Tornado causes ‘significant damage’ in Arkansas as major storm system approaches central and south U.S.

Central Arkansas suffered “significant damage” Friday, the state’s governor announced, after meteorologists said a tornado touched down in North Little Rock, destroying homes and pummeling trees across the region.

“Praying for all those who were and remain in the path of this storm,” Gov. Sarah Huckabee Sanders said on Twitter.

The mayor of Little Rock, Frank Scott Jr., asked for help from the National Guard and warned people to stay away from damaged areas.

The twister that touched down in North Little Rock on Friday afternoon also damaged Jacksonville and Sherwood, meteorologist Travis Shelton said.

“We’re still dealing with a lot of active weather right now, we can’t even leave our offices to investigate the damage,” Meteorologist Jim Reynolds said.

The Arkansas State Emergency Operations Center issued a full activation in response to the severe weather Friday afternoon, according to a statement.

Almost 69,000 utility customers are without power in the state as of 4:30 p.m. E.T., according to

States at the greatest risk for strong EF2+ long-track tornadoes stretch from northeast Iowa to southern Arkansas and northern Mississippi. This includes cities like Des Moines, Davenport, Little Rock and Memphis.

Tornado watches were issued by the National Weather Service from Iowa all the way down to eastern Texas, including parts of Iowa, Missouri, Illinois, Arkansas, Wisconsin, Kentucky, Tennessee and Mississippi until Friday night. The agency warned that many tornadoes can be expected as well as “widespread hail up to apple size” and wind gusts up to 70 mph.

Kentucky Governor Andy Beshear declared a state of emergency on Friday afternoon ahead of the severe weather expected in the western part of the state.

“Severe weather in the form of damaging wind gusts, large hail, and several tornadoes (some strong) are expected today and tonight between the Midwest and Lower Mississippi Valley,” the National Weather Service warned in a weather update.

A tornado warning was also issued in southern Iowa where at least one tornado was indicated by a radar, according to the National Weather Service field office in Des Moines.

Severe thunderstorms are also likely with flash flooding possible from the Midwest to the Lower Mississippi Valley on Friday, according to the National Weather Service.

“In order to further highlight the concern, the Storm Prediction Center has issued a Moderate Risk (level 4/5) of severe thunderstorms across parts of southeast Iowa, northwest Illinois, and northeast Missouri, as well as a separate area from northeast Arkansas to far western Kentucky,” the agency said.

Storms will be moving incredibly fast at 55 mph and will go late into the night, making for very dangerous conditions, according to the National Weather Service.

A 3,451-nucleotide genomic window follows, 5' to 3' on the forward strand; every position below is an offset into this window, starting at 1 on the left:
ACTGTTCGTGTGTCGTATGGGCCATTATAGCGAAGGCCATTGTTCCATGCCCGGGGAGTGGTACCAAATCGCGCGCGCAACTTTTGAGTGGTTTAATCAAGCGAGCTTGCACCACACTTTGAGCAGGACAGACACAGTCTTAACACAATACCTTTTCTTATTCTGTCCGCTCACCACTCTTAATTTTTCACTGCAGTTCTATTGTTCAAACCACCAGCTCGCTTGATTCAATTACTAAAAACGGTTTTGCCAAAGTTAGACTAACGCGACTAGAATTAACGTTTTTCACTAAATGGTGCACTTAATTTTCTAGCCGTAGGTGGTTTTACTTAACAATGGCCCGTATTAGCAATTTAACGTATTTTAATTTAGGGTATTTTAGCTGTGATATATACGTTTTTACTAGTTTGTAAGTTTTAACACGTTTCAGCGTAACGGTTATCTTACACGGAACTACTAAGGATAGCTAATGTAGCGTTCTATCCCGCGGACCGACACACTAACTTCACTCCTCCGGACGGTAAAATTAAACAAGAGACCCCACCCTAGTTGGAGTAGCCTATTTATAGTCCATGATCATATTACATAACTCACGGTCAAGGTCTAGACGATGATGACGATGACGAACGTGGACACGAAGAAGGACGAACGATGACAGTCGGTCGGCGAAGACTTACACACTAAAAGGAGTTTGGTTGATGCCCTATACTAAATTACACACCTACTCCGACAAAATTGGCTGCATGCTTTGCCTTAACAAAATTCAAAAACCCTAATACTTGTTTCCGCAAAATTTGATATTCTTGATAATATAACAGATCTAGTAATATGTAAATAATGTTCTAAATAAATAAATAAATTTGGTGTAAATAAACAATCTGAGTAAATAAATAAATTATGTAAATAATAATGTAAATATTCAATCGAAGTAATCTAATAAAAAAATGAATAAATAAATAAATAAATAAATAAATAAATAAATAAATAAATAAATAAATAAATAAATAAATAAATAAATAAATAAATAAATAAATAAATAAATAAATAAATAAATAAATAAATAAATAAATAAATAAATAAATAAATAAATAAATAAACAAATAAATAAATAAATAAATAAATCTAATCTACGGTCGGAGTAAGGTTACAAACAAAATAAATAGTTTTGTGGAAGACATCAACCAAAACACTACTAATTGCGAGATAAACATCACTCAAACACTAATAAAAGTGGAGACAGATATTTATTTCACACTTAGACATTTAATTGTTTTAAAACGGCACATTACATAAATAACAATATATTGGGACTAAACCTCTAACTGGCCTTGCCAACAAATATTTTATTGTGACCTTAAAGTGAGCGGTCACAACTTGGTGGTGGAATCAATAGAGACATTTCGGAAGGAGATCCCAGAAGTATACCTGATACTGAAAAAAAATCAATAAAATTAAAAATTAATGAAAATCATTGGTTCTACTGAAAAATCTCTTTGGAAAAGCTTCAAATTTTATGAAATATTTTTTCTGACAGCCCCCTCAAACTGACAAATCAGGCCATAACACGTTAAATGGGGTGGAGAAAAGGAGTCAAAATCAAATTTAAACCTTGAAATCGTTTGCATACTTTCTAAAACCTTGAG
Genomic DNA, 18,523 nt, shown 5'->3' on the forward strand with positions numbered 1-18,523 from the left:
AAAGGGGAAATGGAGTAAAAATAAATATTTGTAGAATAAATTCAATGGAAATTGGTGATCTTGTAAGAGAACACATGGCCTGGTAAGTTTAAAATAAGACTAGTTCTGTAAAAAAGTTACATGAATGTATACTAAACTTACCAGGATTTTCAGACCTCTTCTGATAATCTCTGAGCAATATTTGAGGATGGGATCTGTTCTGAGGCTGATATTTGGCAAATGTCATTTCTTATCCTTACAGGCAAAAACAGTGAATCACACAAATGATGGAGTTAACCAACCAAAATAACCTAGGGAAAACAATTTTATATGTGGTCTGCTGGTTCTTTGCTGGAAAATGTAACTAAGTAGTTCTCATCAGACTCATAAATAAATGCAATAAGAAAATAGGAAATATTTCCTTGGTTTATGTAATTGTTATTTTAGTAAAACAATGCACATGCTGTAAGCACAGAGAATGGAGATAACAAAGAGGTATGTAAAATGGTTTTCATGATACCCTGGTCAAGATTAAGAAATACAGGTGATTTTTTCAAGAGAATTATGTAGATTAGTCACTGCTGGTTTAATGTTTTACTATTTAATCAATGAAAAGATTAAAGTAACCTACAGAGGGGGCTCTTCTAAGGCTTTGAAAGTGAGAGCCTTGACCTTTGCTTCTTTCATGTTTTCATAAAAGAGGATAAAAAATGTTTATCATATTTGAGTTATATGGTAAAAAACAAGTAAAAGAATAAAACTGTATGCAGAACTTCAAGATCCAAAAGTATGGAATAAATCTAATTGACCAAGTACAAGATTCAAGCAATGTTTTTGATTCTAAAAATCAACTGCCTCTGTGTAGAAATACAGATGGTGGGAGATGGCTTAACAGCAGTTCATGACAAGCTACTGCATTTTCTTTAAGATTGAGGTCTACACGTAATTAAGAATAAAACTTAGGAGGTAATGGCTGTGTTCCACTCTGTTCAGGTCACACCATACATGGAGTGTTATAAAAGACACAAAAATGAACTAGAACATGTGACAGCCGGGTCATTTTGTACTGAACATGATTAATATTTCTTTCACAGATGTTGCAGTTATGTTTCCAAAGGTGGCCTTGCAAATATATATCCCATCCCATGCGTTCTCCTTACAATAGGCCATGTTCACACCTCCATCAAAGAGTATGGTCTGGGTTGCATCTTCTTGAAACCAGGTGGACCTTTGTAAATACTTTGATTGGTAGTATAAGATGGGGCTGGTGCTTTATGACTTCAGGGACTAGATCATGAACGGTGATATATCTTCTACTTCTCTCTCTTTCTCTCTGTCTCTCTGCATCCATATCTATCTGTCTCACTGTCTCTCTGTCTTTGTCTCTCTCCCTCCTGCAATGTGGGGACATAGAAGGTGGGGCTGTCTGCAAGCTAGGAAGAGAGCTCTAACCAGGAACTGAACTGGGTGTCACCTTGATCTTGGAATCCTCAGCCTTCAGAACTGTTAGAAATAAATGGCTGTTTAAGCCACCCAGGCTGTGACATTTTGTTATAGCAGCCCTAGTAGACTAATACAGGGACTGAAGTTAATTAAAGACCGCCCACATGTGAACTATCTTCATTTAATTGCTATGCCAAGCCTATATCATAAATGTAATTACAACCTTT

Intense rainfall rates of up to 3 to 5 inches could bring flash floods to some localized areas. The areas with the greatest risk for flooding through Friday night are across “the Ohio, Tennessee, and Lower Mississippi valleys.”

This major storm system is set to spread weather hazards across the central and eastern U.S. over the next few days.

Weather over the continental United States on Mar. 31, 2023.
Weather over the continental United States, on FridayNOAA

“The deepening low pressure system responsible for much of the anticipated active weather is forecast to push northeast from the central Plains today and enter the Great Lakes region by tonight,” the National Weather Service said. “A strong cold front attached to this system will clash with warm and humid air surging into the Lower/Mid-Mississippi Valley, sparking numerous thunderstorms from the Midwest to eastern Texas.”

The storms are then expected to travel eastward Friday night through to the Ohio and Tennessee valleys “before weakening early Saturday across the Mid-Atlantic and Southeast.”

“Residents are advised to remain weather-aware and have multiple ways to receive weather alerts,” the National Weather Service said.

High, widespread winds from the deep low pressure system are also expected to impact a widespread area across the central and eastern U.S.

Damaging winds are also possible across much of the Great Plains, the middle and lower Mississippi Valley, Tennessee and Ohio valleys through Friday night.

“The strong winds combined with low relative humidity will create conditions ripe for extreme fire behavior across the southern and central Plains,” the National Weather Service warned. “Otherwise, wind gusts up to 60 mph could lead to tree damage and power outages across this region.”

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